Don’t Look Up is now streaming on Netflix.
By Palmer Rubin
A graduate student discovers a comet, and quickly goes on to realize it’s going to render life on Earth extinct in six months and fourteen days. She and her professor do everything in their power to try and warn humanity, having to contend with an increasing wave of “comet denial” and the potential collapse of society around them. It’s been a while since a film tried to play in the Dr. Strangelove ballpark, though now the issue is about climate change rather than thermonuclear warfare. The stakes remain the same, of course: the extinction of humanity brought about by corporations and capitalism. Of course, an issue that quickly emerges is that the brave soul who has tried to modernize that older story is the same guy who made Talladega Nights.
Now, to be fair, Adam McKay has seen a shift in his career over the last few years. He won an Oscar for The Big Short, which documents the Great Recession, and Vice, a mostly fabricated portrait of former Vice President Dick Cheney. McKay is a director constantly at crisis with himself. He seems genuinely ashamed of the comedic films he made before the last five years (most articles about him to try portray movies like Anchorman and Step Brothers as satire, and…no they’re not), even if most of them had some inspiration from the chauvinistic bravado and stupidity of the Bush administration. His heroes were misogynist news anchors and misogynist NASCAR drivers and misogynist step brothers and misogynist cops, often reflecting the very worst of America. Pretty much all of them seemed to have a pathological fear of the feminine and queer (Ricky Bobby devolves into rage upon discovering that his newest rival is a gay effete Frenchman, after all), and McKay absolutely had some axes to grind against various types of people. The issue is that McKay’s biggest fans were the exact same people he was trying to insult, who either didn’t get it or thought he was endorsing them. As that one meme says, “satire requires a clarity of purpose and target lest it be mistaken for and contribute to that which it intends to criticize.” He had the purpose and the target but no clarity, so retroactively claiming them as secret satirical masterpieces rather than pretty funny but badly aged comedies feels…wrong.
Point being, McKay seems to visibly feel some kind of shame towards the genre that made him a household name. He’s a series of contradictions: his three most recent films show a righteous fury towards people in positions of power, but they all come to the conclusion that the systems that created them are basically good. All three have extremely ambitious points they want to make, yet all three feel extremely scattershot and unfocused for the most part. His instincts as a comedian (let Will Ferrell run around in his underwear, pause for laugh, repeat) collide with his ambitions as a Serious Filmmaker, and all of those things implode on impact with what is both his best and worst work all at the same time.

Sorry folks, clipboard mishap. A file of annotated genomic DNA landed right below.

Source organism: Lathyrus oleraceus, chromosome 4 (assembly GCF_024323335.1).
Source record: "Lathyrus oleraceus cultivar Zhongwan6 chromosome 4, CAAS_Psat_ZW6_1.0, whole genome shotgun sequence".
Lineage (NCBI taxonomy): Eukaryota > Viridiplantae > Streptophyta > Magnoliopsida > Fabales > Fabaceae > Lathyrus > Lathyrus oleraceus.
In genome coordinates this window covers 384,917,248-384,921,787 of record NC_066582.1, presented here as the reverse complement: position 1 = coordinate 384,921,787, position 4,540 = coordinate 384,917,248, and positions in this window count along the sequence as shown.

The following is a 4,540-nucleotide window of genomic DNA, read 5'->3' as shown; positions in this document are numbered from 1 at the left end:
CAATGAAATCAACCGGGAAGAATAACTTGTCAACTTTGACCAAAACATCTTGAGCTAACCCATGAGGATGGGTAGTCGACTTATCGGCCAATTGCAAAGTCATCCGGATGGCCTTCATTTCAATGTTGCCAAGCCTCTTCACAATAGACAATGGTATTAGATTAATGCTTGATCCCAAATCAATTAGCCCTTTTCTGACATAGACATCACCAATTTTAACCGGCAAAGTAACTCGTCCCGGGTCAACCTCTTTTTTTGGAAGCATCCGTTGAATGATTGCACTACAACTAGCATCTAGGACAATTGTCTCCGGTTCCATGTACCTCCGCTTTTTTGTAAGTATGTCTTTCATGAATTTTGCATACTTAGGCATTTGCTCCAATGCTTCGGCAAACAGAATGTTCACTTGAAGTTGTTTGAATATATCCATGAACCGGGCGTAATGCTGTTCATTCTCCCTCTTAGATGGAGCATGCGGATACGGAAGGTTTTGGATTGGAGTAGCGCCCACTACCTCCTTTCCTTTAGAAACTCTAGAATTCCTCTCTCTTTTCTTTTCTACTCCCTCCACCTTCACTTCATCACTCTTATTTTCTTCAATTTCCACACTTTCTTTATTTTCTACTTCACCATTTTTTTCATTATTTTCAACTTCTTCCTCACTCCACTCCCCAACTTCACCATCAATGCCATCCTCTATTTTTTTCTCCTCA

That most closely tracks with what Leonardo DiCaprio is doing, which is a hypothetical where he tries to imitate what would normally be a part written for Will Ferrell. DiCaprio’s casting feels like partial spite after part of the film’s marketing campaign involved McKay and Ferrell’s very public falling out, which is a strange angle to take when trying to promote a film like this one. To summarize: McKay had cast Ferrell in an upcoming HBO show about the Los Angeles Lakers (yawn) and had recast him without telling him. It was a dick move, McKay fully admitted to this, both exploded at each other over the press, and now that story seems to have more traction than the movie itself. It has next to nothing to do with this, other than DiCaprio’s Ferrell impression is both impressive and kind of cringey at the same time. He’s playing a Ferrell character: an emotionally stunted man-child who inexplicably turns tragedy into success despite his lack of discernible talent. That’s contrasted with him also being a brilliant astronomer who is Jennifer Lawrence’s professor as she discovers the comet that will end humanity for good. It’s good, then, that DiCaprio is paired up with Lawrence, who is so good she almost makes up for this film being as inconsistent as it is. It’s the kind of part she’s already known to be good at: well-meaning and idealistic but also furious at authority, having to walk that tightrope. A film almost entirely about misinformation campaigns going after her for being the modern equivalent of Cassandra feels almost like the same media campaigns that cast her as a cold and unfeeling shrew. Lawrence has got her own axes to grind, after years of manufactured controversy and being drowned alive in franchise bloat. It’s a really meta role for her to play, the victim of a public shaming campaign, and she’s electrifying here.